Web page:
Prevalence of Tinnitus and Hyperacusis in Children and Adolescents: a Systematic Review

Discussion in 'Research News' started by Markku, Jun 4, 2016.

    1. Markku
      Inspired

      Markku Founder Staff Podcast Patron Benefactor Hall of Fame Advocate

      Tinnitus Since:
      04/2010
      Cause of Tinnitus:
      Syringing
      Read the full article:
      Prevalence of Tinnitus and Hyperacusis in Children and Adolescents: a Systematic Review

      Eligibility criteria
      Studies addressing childhood prevalence, for example, children and young people aged 5–19 years.

      Results
      Having identified 1032 publications, 131 articles were selected and 25 articles met the inclusion criteria and had sufficient methodological consistency to be included. Prevalence estimates of tinnitus range from 4.7% to 46% in the general paediatric population and among children with normal hearing, and from 23.5% to 62.2% of population of children with hearing loss. Reported prevalence ranged from 6% to 41.9% when children with hearing loss and normal hearing were both included. The prevalence of hyperacusis varied from 3.2% to 17.1%.

      Conclusions
      Data on prevalence vary considerably according to the study design, study population and the research question posed. The age range of children studied was varied and a marked degree of variation between definitions (tinnitus, hyperacusis) and measures (severity, perception, annoyance) was observed. The lack of consistency among studies indicates the necessity of examining the epidemiology of tinnitus and hyperacusis in children and adolescents with a set of standardised criteria.

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    2. Frédéric

      Frédéric Member Benefactor

      Location:
      Marseille, France
      Tinnitus Since:
      11/19/2012
      Cause of Tinnitus:
      acoustic trauma
      A Cross-Sectional Study of the Prevalence and Factors Associated With Tinnitus and/or Hyperacusis in Children

      Nemholt, Susanne1,2,3; Schmidt, Jesper Hvass1,3; Wedderkopp, Niels4,5,6; Baguley, David M7,8,9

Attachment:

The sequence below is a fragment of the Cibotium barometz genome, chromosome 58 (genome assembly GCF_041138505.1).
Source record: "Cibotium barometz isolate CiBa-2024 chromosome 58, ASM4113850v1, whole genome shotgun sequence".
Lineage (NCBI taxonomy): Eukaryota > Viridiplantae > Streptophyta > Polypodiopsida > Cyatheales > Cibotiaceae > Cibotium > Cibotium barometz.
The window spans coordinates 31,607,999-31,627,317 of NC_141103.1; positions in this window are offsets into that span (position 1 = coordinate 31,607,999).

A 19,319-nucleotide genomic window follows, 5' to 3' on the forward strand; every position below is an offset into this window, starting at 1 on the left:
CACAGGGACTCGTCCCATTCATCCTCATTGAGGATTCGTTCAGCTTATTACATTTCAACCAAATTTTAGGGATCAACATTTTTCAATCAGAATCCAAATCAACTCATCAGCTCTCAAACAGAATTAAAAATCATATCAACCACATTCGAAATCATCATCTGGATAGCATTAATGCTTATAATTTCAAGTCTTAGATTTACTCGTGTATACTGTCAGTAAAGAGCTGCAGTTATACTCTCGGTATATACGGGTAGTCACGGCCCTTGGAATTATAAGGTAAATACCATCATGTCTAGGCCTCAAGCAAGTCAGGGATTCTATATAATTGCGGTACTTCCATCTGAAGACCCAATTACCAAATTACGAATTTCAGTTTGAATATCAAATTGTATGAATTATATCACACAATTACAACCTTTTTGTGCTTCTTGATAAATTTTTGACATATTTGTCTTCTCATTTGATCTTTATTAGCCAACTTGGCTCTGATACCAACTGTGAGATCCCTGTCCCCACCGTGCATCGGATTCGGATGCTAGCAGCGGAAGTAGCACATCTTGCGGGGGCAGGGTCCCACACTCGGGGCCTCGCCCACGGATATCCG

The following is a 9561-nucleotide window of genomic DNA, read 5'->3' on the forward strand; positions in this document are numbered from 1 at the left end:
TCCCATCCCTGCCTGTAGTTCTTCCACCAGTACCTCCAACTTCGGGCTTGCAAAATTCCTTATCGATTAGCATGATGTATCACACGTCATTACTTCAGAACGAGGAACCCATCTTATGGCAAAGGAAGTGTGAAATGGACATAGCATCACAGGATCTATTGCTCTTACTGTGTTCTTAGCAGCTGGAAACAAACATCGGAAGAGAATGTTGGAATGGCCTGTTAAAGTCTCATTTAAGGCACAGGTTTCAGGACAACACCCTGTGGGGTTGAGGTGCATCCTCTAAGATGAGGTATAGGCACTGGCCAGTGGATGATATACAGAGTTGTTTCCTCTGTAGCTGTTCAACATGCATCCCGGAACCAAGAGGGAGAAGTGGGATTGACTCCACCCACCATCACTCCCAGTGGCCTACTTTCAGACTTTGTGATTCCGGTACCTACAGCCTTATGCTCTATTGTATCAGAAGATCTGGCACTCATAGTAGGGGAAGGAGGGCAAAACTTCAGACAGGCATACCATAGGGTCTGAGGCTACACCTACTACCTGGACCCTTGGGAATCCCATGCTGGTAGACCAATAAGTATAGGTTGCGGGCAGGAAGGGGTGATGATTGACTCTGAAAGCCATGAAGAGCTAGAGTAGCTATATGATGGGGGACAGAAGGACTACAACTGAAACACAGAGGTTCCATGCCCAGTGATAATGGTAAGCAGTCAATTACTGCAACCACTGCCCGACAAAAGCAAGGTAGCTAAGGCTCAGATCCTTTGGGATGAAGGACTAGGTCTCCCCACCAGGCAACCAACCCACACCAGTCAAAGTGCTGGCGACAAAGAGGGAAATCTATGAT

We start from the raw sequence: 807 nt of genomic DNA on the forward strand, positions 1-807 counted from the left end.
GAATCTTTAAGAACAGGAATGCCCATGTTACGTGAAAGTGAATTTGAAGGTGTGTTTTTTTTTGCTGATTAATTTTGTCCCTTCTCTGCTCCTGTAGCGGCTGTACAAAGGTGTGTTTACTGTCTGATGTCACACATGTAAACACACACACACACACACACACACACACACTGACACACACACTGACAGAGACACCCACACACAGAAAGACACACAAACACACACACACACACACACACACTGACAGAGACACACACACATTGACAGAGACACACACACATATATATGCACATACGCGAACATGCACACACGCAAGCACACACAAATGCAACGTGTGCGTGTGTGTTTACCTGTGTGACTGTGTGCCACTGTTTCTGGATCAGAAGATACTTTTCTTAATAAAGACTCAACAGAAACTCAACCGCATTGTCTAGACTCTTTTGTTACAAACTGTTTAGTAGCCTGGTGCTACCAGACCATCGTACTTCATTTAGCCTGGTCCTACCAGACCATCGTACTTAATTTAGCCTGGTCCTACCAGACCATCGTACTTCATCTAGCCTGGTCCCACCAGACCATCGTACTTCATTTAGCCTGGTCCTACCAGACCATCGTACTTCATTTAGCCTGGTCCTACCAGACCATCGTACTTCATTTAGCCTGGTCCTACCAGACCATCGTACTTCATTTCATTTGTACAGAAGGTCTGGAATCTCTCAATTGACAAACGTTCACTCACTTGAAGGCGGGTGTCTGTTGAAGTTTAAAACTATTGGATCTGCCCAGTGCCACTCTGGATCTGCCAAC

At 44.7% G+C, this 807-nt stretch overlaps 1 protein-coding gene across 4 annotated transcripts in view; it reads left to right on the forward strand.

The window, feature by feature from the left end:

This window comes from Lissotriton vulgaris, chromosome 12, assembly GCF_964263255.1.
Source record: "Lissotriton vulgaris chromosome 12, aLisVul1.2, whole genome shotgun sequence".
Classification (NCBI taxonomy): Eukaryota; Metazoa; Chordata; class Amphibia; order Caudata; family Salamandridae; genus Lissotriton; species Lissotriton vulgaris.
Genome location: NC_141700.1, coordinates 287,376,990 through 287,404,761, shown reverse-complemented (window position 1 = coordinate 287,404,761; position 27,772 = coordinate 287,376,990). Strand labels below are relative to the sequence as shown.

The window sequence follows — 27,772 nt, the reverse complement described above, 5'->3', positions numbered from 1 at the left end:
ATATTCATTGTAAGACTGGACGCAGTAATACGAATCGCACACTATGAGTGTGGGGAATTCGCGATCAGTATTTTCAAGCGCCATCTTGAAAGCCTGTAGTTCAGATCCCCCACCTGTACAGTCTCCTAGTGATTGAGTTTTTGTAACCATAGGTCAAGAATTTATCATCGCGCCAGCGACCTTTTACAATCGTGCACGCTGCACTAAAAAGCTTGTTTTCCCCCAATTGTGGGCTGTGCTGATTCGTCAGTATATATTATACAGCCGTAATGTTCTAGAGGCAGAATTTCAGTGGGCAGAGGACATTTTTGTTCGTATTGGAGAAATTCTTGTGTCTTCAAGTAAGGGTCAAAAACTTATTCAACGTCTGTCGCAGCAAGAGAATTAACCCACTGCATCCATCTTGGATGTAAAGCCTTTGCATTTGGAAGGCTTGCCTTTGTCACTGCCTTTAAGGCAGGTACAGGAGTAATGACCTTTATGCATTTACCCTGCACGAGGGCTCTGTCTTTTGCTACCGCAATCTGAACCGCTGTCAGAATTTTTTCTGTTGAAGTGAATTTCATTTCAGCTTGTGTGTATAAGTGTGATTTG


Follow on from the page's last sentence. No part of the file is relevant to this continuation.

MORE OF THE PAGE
Ear and Hearing: July 18, 2019 - Volume Publish Ahead of Print - Issue - p
      doi: 10.1097/AUD.0000000000000759

      Objectives: The aim of this study was to determine the prevalence of tinnitus and/or hyperacusis in Danish children aged 10 to 16 years, and to assess associations between tinnitus or hyperacusis and other relevant factors.

      Design: A cross-sectional study based on a previously established child cohort. A total of 501 children were enrolled in the project. The study was performed in eight mainstream schools and data were collected during an 8-week period from October 27, 2014 to December 16, 2014.

      Results: Using broad tinnitus research questions, the prevalence of any tinnitus was 66.9%; of noise-induced tinnitus (NIT) was 35.7%; and of spontaneous tinnitus (ST) was 53.7%. Bothersome tinnitus was reported by 34.6% of the children with any tinnitus, 23.2% of the whole population. Few children were severely bothered (2.4%, 1.6%, respectively). It was significantly more common for children with NIT to report tinnitus episodes lasting for minutes or longer than for children with ST (p = 0.01). Girls were more likely than boys to be bothered by tinnitus [Odds ratio (OR) = 2.96; 95% confidence interval (CI) 1.34 to 6.51; p = 0.01]. 14.6% of the children reported hyperacusis, and 72.6% of those reporting hyperacusis were bothered by it, 10.6% of the whole population. The odds of having hyperacusis were 4.73 (1.57, 14.21) times higher among those with ST compared with those without ST. Furthermore, hyperacusis was associated with sound avoidance behaviors such as experience of sound-induced pain in the ear (OR = 2.95, 95% CI 1.65 to 5.27; p < 0.001), withdrawal from places or activities (OR = 3.33; 95% CI 1.44 to 7.69; p = 0.01), or concerns about sound could damage the hearing (OR = 1.85, 95% CI 1.06 to 3.31; p = 0.03).

      Conclusions: Tinnitus and hyperacusis are common in children but prevalence is dependent on tinnitusdefinitions. Only a few children are severely bothered by tinnitus. In the case of hyperacusis, children may exhibit sound avoidance behavior.

      Link: https://journals.lww.com/ear-hearin...tional_Study_of_the_Prevalence_and.98770.aspx
       
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